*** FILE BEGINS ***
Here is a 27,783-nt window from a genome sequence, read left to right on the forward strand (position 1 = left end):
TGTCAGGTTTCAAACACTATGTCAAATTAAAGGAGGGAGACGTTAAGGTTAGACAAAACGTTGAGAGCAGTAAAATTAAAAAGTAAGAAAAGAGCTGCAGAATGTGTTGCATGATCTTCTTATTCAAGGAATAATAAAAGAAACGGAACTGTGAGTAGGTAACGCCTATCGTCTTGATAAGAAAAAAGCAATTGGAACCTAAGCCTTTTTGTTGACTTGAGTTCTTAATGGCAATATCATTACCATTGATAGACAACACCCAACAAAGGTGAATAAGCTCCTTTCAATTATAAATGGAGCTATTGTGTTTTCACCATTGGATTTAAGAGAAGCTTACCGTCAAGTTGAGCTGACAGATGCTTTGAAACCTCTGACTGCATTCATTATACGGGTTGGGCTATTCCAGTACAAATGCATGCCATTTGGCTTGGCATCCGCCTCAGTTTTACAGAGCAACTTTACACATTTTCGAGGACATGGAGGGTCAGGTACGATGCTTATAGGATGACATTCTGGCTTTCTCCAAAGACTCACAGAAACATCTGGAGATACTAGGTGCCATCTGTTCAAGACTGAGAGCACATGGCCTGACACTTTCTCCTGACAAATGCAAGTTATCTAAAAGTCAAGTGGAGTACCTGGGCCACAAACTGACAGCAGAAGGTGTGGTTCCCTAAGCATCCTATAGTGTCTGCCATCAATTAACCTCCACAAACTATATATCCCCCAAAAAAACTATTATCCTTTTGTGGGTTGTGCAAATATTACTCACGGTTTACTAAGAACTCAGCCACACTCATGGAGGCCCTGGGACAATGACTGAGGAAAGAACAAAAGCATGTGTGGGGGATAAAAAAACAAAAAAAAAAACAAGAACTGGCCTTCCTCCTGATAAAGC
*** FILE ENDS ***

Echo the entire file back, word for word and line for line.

Here is a 27,783-nt window from a genome sequence, read left to right on the forward strand (position 1 = left end):
TGTCAGGTTTCAAACACTATGTCAAATTAAAGGAGGGAGACGTTAAGGTTAGACAAAACGTTGAGAGCAGTAAAATTAAAAAGTAAGAAAAGAGCTGCAGAATGTGTTGCATGATCTTCTTATTCAAGGAATAATAAAAGAAACGGAACTGTGAGTAGGTAACGCCTATCGTCTTGATAAGAAAAAAGCAATTGGAACCTAAGCCTTTTTGTTGACTTGAGTTCTTAATGGCAATATCATTACCATTGATAGACAACACCCAACAAAGGTGAATAAGCTCCTTTCAATTATAAATGGAGCTATTGTGTTTTCACCATTGGATTTAAGAGAAGCTTACCGTCAAGTTGAGCTGACAGATGCTTTGAAACCTCTGACTGCATTCATTATACGGGTTGGGCTATTCCAGTACAAATGCATGCCATTTGGCTTGGCATCCGCCTCAGTTTTACAGAGCAACTTTACACATTTTCGAGGACATGGAGGGTCAGGTACGATGCTTATAGGATGACATTCTGGCTTTCTCCAAAGACTCACAGAAACATCTGGAGATACTAGGTGCCATCTGTTCAAGACTGAGAGCACATGGCCTGACACTTTCTCCTGACAAATGCAAGTTATCTAAAAGTCAAGTGGAGTACCTGGGCCACAAACTGACAGCAGAAGGTGTGGTTCCCTAAGCATCCTATAGTGTCTGCCATCAATTAACCTCCACAAACTATATATCCCCCAAAAAAACTATTATCCTTTTGTGGGTTGTGCAAATATTACTCACGGTTTACTAAGAACTCAGCCACACTCATGGAGGCCCTGGGACAATGACTGAGGAAAGAACAAAAGCATGTGTGGGGGATAAAAAAACAAAAAAAAAAACAAGAACTGGCCTTCCTCCTGATAAAGC